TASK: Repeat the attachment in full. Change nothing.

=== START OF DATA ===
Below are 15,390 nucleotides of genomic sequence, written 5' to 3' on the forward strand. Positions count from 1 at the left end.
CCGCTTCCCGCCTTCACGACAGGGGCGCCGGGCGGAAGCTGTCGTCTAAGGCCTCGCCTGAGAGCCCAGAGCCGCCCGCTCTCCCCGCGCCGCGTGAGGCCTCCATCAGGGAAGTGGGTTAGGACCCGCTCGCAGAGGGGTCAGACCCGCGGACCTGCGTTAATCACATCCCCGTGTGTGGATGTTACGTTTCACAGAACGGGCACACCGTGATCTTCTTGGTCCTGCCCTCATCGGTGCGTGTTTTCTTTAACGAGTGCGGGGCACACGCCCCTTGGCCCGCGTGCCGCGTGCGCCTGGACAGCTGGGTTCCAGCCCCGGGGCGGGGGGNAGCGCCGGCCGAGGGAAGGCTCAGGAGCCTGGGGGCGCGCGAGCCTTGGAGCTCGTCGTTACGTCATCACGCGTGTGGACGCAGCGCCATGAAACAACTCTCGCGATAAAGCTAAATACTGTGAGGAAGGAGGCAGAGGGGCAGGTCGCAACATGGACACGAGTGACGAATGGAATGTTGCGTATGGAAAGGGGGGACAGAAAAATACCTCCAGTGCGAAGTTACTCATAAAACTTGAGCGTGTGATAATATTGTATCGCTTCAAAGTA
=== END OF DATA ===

Below are 15,390 nucleotides of genomic sequence, written 5' to 3' on the forward strand. Positions count from 1 at the left end.
CCGCTTCCCGCCTTCACGACAGGGGCGCCGGGCGGAAGCTGTCGTCTAAGGCCTCGCCTGAGAGCCCAGAGCCGCCCGCTCTCCCCGCGCCGCGTGAGGCCTCCATCAGGGAAGTGGGTTAGGACCCGCTCGCAGAGGGGTCAGACCCGCGGACCTGCGTTAATCACATCCCCGTGTGTGGATGTTACGTTTCACAGAACGGGCACACCGTGATCTTCTTGGTCCTGCCCTCATCGGTGCGTGTTTTCTTTAACGAGTGCGGGGCACACGCCCCTTGGCCCGCGTGCCGCGTGCGCCTGGACAGCTGGGTTCCAGCCCCGGGGCGGGGGGNAGCGCCGGCCGAGGGAAGGCTCAGGAGCCTGGGGGCGCGCGAGCCTTGGAGCTCGTCGTTACGTCATCACGCGTGTGGACGCAGCGCCATGAAACAACTCTCGCGATAAAGCTAAATACTGTGAGGAAGGAGGCAGAGGGGCAGGTCGCAACATGGACACGAGTGACGAATGGAATGTTGCGTATGGAAAGGGGGGACAGAAAAATACCTCCAGTGCGAAGTTACTCATAAAACTTGAGCGTGTGATAATATTGTATCGCTTCAAAGTA